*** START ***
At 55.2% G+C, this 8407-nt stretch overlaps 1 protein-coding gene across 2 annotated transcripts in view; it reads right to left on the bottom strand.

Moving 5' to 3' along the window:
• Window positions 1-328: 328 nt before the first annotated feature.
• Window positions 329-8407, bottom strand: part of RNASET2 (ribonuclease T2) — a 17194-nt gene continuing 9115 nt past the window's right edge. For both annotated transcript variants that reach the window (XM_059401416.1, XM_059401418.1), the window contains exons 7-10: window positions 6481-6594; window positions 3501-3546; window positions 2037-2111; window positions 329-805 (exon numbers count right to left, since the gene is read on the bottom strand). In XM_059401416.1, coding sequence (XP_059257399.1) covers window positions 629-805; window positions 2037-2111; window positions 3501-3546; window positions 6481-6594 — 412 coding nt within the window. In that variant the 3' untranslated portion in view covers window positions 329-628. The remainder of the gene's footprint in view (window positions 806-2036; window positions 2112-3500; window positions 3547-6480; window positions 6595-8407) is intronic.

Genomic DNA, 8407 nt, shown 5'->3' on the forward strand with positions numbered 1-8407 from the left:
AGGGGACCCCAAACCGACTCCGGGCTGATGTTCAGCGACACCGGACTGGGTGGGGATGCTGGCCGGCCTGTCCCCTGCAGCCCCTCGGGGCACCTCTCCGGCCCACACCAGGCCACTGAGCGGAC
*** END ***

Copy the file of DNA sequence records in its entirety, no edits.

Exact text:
At 55.2% G+C, this 8407-nt stretch overlaps 1 protein-coding gene across 2 annotated transcripts in view; it reads right to left on the bottom strand.

Moving 5' to 3' along the window:
• Window positions 1-328: 328 nt before the first annotated feature.
• Window positions 329-8407, bottom strand: part of RNASET2 (ribonuclease T2) — a 17194-nt gene continuing 9115 nt past the window's right edge. For both annotated transcript variants that reach the window (XM_059401416.1, XM_059401418.1), the window contains exons 7-10: window positions 6481-6594; window positions 3501-3546; window positions 2037-2111; window positions 329-805 (exon numbers count right to left, since the gene is read on the bottom strand). In XM_059401416.1, coding sequence (XP_059257399.1) covers window positions 629-805; window positions 2037-2111; window positions 3501-3546; window positions 6481-6594 — 412 coding nt within the window. In that variant the 3' untranslated portion in view covers window positions 329-628. The remainder of the gene's footprint in view (window positions 806-2036; window positions 2112-3500; window positions 3547-6480; window positions 6595-8407) is intronic.

Genomic DNA, 8407 nt, shown 5'->3' on the forward strand with positions numbered 1-8407 from the left:
AGGGGACCCCAAACCGACTCCGGGCTGATGTTCAGCGACACCGGACTGGGTGGGGATGCTGGCCGGCCTGTCCCCTGCAGCCCCTCGGGGCACCTCTCCGGCCCACACCAGGCCACTGAGCGGAC